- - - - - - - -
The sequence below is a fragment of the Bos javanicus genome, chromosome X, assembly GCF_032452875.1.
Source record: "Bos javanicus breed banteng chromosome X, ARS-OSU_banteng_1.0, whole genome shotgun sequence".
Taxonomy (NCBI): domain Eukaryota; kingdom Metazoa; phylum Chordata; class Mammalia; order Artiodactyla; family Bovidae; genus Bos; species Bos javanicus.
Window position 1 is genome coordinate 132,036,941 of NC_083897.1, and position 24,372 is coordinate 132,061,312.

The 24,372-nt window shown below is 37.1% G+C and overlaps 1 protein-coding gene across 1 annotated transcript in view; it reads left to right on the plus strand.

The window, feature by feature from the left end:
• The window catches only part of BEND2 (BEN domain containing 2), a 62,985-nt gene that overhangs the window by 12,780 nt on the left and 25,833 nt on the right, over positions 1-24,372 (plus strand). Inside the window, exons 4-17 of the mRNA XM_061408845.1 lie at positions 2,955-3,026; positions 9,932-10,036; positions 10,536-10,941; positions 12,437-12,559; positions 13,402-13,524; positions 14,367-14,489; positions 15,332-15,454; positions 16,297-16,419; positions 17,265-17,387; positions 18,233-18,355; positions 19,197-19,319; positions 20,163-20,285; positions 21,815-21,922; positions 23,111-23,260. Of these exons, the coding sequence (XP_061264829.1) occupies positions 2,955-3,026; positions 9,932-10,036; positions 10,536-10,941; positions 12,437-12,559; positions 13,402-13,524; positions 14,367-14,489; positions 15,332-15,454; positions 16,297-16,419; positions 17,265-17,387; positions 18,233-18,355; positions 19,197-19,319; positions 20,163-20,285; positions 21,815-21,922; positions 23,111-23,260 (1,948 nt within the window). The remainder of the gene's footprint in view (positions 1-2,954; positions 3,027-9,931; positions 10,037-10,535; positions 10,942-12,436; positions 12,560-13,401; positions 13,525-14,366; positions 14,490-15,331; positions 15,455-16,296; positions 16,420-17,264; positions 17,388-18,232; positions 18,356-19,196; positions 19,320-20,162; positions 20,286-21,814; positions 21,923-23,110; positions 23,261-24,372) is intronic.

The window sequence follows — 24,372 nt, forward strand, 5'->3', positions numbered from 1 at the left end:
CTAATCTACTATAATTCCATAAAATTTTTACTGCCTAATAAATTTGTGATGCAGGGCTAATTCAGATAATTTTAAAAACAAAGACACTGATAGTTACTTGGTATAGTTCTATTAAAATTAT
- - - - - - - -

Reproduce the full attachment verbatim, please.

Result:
The sequence below is a fragment of the Bos javanicus genome, chromosome X, assembly GCF_032452875.1.
Source record: "Bos javanicus breed banteng chromosome X, ARS-OSU_banteng_1.0, whole genome shotgun sequence".
Taxonomy (NCBI): domain Eukaryota; kingdom Metazoa; phylum Chordata; class Mammalia; order Artiodactyla; family Bovidae; genus Bos; species Bos javanicus.
Window position 1 is genome coordinate 132,036,941 of NC_083897.1, and position 24,372 is coordinate 132,061,312.

The 24,372-nt window shown below is 37.1% G+C and overlaps 1 protein-coding gene across 1 annotated transcript in view; it reads left to right on the plus strand.

The window, feature by feature from the left end:
• The window catches only part of BEND2 (BEN domain containing 2), a 62,985-nt gene that overhangs the window by 12,780 nt on the left and 25,833 nt on the right, over positions 1-24,372 (plus strand). Inside the window, exons 4-17 of the mRNA XM_061408845.1 lie at positions 2,955-3,026; positions 9,932-10,036; positions 10,536-10,941; positions 12,437-12,559; positions 13,402-13,524; positions 14,367-14,489; positions 15,332-15,454; positions 16,297-16,419; positions 17,265-17,387; positions 18,233-18,355; positions 19,197-19,319; positions 20,163-20,285; positions 21,815-21,922; positions 23,111-23,260. Of these exons, the coding sequence (XP_061264829.1) occupies positions 2,955-3,026; positions 9,932-10,036; positions 10,536-10,941; positions 12,437-12,559; positions 13,402-13,524; positions 14,367-14,489; positions 15,332-15,454; positions 16,297-16,419; positions 17,265-17,387; positions 18,233-18,355; positions 19,197-19,319; positions 20,163-20,285; positions 21,815-21,922; positions 23,111-23,260 (1,948 nt within the window). The remainder of the gene's footprint in view (positions 1-2,954; positions 3,027-9,931; positions 10,037-10,535; positions 10,942-12,436; positions 12,560-13,401; positions 13,525-14,366; positions 14,490-15,331; positions 15,455-16,296; positions 16,420-17,264; positions 17,388-18,232; positions 18,356-19,196; positions 19,320-20,162; positions 20,286-21,814; positions 21,923-23,110; positions 23,261-24,372) is intronic.

The window sequence follows — 24,372 nt, forward strand, 5'->3', positions numbered from 1 at the left end:
CTAATCTACTATAATTCCATAAAATTTTTACTGCCTAATAAATTTGTGATGCAGGGCTAATTCAGATAATTTTAAAAACAAAGACACTGATAGTTACTTGGTATAGTTCTATTAAAATTAT